All Jane Comedy Festival

Comedian Dulcé Sloan Tells the Truth. But Funny.

The LA-based comic is in Portland for All Jane. She talks activism, visibility, and her failure to avoid her fate.

By Lisa Dunn October 5, 2016

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What do you get when you combine a joke about being felt up at brunch and a casual take-down of microaggressions? Dulcé Sloan. Combining a killer raised eyebrow and wry delivery, Sloan is an LA comic—by way of Atlanta—who has performed at Bridgetown twice and recently appeared on Conan, a rite of passage for any up-and-coming comic.

She’s also heading to Portland for three shows at the All Jane Comedy Festival this week.

In its fifth year, Portland’s all-women comedy festival—which fell afoul of men's rights activists last year—will feature everyone from local legend Susan Rice to headliner Maria Bamford (she of Lady Dynamite). And with women making up somewhere between 10 and 20 percent of performers in the comedy world (see Bitch and Psychology Today for how they arrived at these figures), this five-day festival featuring a glut of talent is a welcome and necessary space for comedians such as Sloan.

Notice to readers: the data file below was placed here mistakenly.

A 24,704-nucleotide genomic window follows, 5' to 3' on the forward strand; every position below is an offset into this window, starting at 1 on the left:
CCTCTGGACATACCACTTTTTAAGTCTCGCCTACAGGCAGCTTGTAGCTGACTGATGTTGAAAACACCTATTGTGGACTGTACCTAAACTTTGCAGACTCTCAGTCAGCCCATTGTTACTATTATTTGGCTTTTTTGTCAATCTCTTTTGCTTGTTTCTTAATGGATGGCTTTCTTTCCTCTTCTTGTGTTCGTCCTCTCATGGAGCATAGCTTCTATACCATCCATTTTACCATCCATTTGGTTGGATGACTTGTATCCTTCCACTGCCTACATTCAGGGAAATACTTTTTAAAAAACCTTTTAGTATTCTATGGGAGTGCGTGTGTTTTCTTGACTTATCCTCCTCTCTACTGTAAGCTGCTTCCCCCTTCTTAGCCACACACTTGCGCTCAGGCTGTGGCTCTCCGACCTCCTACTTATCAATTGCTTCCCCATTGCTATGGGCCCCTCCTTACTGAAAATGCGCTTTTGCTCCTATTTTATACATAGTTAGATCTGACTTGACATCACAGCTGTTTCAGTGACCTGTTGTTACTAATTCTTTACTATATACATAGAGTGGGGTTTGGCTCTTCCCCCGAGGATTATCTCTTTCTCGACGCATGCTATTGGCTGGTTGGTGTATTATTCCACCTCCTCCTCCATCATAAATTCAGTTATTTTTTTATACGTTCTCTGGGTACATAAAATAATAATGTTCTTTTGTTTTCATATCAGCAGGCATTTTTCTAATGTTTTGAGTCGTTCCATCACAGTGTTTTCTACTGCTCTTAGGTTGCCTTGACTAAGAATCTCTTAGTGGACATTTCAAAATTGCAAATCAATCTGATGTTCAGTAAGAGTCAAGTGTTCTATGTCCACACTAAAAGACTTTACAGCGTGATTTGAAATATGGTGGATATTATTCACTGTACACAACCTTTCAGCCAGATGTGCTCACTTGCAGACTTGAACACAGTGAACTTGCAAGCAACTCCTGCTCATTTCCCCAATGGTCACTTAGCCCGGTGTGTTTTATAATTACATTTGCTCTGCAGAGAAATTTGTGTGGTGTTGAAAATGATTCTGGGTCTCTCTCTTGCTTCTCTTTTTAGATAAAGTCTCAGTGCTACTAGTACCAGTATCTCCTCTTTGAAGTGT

We caught up with Sloan to talk about her fated foray into stand-up, the importance of representation on the stage, and the accidental activism of her comedy.

How did you get into stand-up?

A friend of mind worked at the Funny Farm in Atlanta about nine years ago. I met some comics there, and they were telling me that I should get into stand-up comedy, and I kept telling them no, because stand-up scared me so much. My friend stopped working there, so I quit hanging out there, and then I kept running into Big Kenny, who would become my mentor in Atlanta. For two years I kept running into him at events, so he was like, “It’s your fate, dumb-dumb.” So I started doing stand-up. He was teaching a stand-up class and put me in it, and I’ve been doing stand-up since May of 2009.

I know you’ve performed in Portland in the past, and I saw you at this year’s Bridgetown. Portland comedy audiences have a reputation for being kind of tight. What has your experience been?

I’ve done Bridgetown the past two years and always had a great time. I’ve never had an experience where I’ve really had to pull and pull and pull on them. I think it really depends on the show more than the city. I’ve done shows in LA and the crowds are really tight, or shows in Boston and the crowds are really tight. I haven’t really experienced that [in Portland], but I have had other comics say your crowds are tight. 

You tell a joke about white women touching your hair and comparing it to a poodle’s fur. You’ve talked about fat shaming. You’ve talked about gentrification. What's the aim of stand-up comedy for you? Is it activism?